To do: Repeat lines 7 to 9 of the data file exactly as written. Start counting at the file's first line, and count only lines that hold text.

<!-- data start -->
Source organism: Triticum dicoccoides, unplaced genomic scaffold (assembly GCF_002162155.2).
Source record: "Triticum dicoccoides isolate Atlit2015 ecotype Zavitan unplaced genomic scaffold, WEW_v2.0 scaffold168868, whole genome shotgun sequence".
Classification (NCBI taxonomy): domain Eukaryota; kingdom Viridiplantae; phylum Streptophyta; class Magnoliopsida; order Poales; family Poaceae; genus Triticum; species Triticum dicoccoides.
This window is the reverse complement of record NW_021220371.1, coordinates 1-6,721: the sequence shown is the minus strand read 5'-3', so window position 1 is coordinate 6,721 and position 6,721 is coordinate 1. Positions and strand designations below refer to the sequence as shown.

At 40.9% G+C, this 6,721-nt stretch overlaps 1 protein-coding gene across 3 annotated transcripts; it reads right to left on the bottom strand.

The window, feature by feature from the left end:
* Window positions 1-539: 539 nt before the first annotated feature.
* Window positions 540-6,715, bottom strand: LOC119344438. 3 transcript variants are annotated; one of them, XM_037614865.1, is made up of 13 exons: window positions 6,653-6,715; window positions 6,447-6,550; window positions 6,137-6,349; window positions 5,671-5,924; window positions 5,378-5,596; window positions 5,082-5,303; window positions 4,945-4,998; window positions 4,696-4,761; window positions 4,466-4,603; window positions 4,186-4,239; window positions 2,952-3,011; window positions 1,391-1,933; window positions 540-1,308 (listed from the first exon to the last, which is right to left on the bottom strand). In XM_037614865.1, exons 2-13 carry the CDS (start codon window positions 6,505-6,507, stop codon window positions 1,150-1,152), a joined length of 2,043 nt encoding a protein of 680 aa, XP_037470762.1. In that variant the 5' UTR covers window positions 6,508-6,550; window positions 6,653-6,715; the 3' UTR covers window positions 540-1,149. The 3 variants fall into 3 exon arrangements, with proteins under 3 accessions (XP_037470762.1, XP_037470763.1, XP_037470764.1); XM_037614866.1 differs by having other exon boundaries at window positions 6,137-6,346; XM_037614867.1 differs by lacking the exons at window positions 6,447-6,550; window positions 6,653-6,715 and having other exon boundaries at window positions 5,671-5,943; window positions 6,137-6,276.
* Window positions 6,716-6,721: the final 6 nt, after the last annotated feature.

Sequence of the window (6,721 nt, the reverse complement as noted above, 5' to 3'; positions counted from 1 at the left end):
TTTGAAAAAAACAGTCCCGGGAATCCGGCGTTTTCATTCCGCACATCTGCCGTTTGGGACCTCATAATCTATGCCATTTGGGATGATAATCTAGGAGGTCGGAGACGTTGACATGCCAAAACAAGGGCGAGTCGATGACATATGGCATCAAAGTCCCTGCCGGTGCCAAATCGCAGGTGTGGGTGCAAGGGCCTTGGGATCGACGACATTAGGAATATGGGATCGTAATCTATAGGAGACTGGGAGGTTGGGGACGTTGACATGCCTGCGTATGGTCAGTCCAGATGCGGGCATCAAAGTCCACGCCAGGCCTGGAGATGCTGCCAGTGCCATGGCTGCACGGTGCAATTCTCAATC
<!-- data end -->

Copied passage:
* Window positions 1-539: 539 nt before the first annotated feature.
* Window positions 540-6,715, bottom strand: LOC119344438. 3 transcript variants are annotated; one of them, XM_037614865.1, is made up of 13 exons: window positions 6,653-6,715; window positions 6,447-6,550; window positions 6,137-6,349; window positions 5,671-5,924; window positions 5,378-5,596; window positions 5,082-5,303; window positions 4,945-4,998; window positions 4,696-4,761; window positions 4,466-4,603; window positions 4,186-4,239; window positions 2,952-3,011; window positions 1,391-1,933; window positions 540-1,308 (listed from the first exon to the last, which is right to left on the bottom strand). In XM_037614865.1, exons 2-13 carry the CDS (start codon window positions 6,505-6,507, stop codon window positions 1,150-1,152), a joined length of 2,043 nt encoding a protein of 680 aa, XP_037470762.1. In that variant the 5' UTR covers window positions 6,508-6,550; window positions 6,653-6,715; the 3' UTR covers window positions 540-1,149. The 3 variants fall into 3 exon arrangements, with proteins under 3 accessions (XP_037470762.1, XP_037470763.1, XP_037470764.1); XM_037614866.1 differs by having other exon boundaries at window positions 6,137-6,346; XM_037614867.1 differs by lacking the exons at window positions 6,447-6,550; window positions 6,653-6,715 and having other exon boundaries at window positions 5,671-5,943; window positions 6,137-6,276.
* Window positions 6,716-6,721: the final 6 nt, after the last annotated feature.